- Anthony Gordon's Photographic Space Mission with the JAXA Space Agency
Filmmaker, Anthony Gordon has over 15 years’ experience shooting documentaries, TV Series’, and commercial videos. In a bizarre twist of fate, the Japan Aerospace Exploration Agency (JAXA) hired Anthony as the official stills image photographer for the return of the Hayabusa2 - a scientific research capsule returning from its seven year mission to the far reaches of our galaxy.
The out-of-this-world opportunity literally came knocking on Anthony’s door when his wife’s friend visited his home in 2020. The friend’s husband was a filmmaker who recently won a bid to be the official videographer for an upcoming JAXA mission, and they needed a stills photographer with specific helicopter experience to join their crew. With both the photography skills and the helicopter prerequisite under his belt, Anthony was intrigued to hear more.
It was revealed to Anthony that, back in 2014, JAXA had launched the Hayabusa2 spacecraft and set it on course to the 4.5 billion-year-old asteroid known as Ryugu – a diamond shaped space rock orbiting the sun between Earth and Mars. Hayabusa2’s mission was to collect and return to Earth samples taken from the surface of the asteroid to help scientists answer fundamental questions about how our solar system was formed.
“In saying yes to the role, I was saying yes to the first stills job I’d done in about 10 years, as all my recent work had been video-based,” says Anthony. “Although JAXA knew plenty of film and video guys in Australia, they didn’t know any photographers with the necessary hours logged in a helicopter, which I had. I felt so lucky to get the job!”.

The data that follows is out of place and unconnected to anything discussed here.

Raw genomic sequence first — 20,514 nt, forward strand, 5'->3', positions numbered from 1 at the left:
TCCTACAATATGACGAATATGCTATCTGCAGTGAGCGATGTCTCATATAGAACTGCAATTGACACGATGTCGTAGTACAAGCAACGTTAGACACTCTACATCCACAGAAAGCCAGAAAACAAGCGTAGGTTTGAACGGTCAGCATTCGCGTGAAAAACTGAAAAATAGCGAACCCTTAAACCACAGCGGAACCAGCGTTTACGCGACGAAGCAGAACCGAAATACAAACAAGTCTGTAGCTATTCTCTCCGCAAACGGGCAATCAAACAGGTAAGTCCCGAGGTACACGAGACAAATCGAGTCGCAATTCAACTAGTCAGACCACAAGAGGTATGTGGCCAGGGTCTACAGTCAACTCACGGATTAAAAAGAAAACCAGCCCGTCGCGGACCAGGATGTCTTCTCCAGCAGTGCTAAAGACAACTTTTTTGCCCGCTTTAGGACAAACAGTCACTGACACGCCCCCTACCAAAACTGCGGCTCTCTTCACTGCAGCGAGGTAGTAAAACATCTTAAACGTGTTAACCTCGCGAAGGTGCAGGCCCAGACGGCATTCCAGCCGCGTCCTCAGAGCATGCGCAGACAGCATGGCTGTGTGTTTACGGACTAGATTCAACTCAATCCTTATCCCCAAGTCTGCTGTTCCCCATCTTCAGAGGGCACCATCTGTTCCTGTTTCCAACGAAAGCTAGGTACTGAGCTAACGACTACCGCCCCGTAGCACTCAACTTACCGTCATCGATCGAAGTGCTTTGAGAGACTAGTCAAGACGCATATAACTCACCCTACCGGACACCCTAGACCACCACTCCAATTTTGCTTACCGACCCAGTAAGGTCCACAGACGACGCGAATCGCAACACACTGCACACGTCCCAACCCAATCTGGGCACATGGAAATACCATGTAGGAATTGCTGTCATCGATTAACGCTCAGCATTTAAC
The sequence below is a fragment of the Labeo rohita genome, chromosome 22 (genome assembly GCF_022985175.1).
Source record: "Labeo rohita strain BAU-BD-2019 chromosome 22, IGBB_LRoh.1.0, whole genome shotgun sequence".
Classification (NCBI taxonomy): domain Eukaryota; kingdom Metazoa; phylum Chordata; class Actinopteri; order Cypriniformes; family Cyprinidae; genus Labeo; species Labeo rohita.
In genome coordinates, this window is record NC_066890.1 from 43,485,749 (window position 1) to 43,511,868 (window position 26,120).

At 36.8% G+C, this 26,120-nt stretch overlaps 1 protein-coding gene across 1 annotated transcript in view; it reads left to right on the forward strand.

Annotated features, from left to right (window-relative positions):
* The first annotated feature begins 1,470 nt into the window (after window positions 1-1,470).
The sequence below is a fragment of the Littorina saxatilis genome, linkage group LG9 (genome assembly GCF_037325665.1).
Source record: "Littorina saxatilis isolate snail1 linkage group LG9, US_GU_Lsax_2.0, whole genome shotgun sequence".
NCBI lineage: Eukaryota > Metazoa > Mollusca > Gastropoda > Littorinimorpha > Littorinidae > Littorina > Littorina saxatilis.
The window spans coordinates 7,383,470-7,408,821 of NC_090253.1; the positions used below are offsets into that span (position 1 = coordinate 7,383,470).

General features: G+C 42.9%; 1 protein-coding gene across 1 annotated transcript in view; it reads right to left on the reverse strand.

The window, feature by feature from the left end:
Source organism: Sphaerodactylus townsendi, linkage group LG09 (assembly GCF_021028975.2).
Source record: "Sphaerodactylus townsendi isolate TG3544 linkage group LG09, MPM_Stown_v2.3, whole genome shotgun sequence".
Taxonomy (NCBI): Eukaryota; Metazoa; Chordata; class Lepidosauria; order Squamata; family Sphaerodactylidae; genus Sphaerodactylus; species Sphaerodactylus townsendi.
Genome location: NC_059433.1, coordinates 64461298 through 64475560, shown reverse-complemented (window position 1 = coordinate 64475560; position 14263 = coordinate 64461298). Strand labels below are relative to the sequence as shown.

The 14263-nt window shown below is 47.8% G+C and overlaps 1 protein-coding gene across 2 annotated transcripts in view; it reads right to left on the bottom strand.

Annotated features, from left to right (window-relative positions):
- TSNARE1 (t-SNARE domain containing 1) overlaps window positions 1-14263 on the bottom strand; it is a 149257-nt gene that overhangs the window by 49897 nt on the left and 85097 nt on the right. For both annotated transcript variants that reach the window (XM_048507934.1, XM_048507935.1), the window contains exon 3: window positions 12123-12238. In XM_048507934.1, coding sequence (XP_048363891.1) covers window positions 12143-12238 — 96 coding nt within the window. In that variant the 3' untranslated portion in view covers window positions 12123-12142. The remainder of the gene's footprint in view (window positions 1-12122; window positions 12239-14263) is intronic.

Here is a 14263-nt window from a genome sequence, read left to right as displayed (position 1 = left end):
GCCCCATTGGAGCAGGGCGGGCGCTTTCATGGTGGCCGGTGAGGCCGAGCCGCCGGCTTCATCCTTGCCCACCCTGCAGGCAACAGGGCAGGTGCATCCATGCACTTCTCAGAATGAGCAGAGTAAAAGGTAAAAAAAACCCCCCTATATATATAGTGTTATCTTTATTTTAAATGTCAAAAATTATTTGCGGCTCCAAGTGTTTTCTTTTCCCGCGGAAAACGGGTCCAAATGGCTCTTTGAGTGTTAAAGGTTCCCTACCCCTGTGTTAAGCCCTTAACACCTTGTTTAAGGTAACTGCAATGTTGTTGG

It took Hayabusa2 four years to reach the asteroid, traveling some fifteen-million kilometres from Earth. “It turns out that the further you move away from Earth, the further back in time you go,” Anthony explains. “This means that, in scientific terms, JAXA was landing on an asteroid that existed either just before or around the same time that the Earth was formed.”
Hayabusa2 began its journey back to Earth at the end of 2019 and was scheduled to touch down 6 December 2020. Its landing target: Woomera desert in South Australia – and Anthony would be there waiting alongside JAXA’s team of scientists with his Canon camera poised.
JAXA’s scientists knew the capsule containing the samples would land somewhere in the Woomera Rocket Range, but with an area covering some 122,000-square kilometres, it was a whole mission in itself just to track it down. This is where Anthony received his first official job to join the scientific team responsible for locating the capsule.
“Our call time was 11pm but we sat there until 4am waiting to go out and find it. Once in the helicopter, my first goal was to take the photos that would be used to officially confirm it was the real capsule.”
Drawing on his experience shooting from helicopters, Anthony knew he could trust the Canon EF 200-400mm f/4L IS USM to get the job done. “It’s a heavy lens but the stabilisation is insanely good!”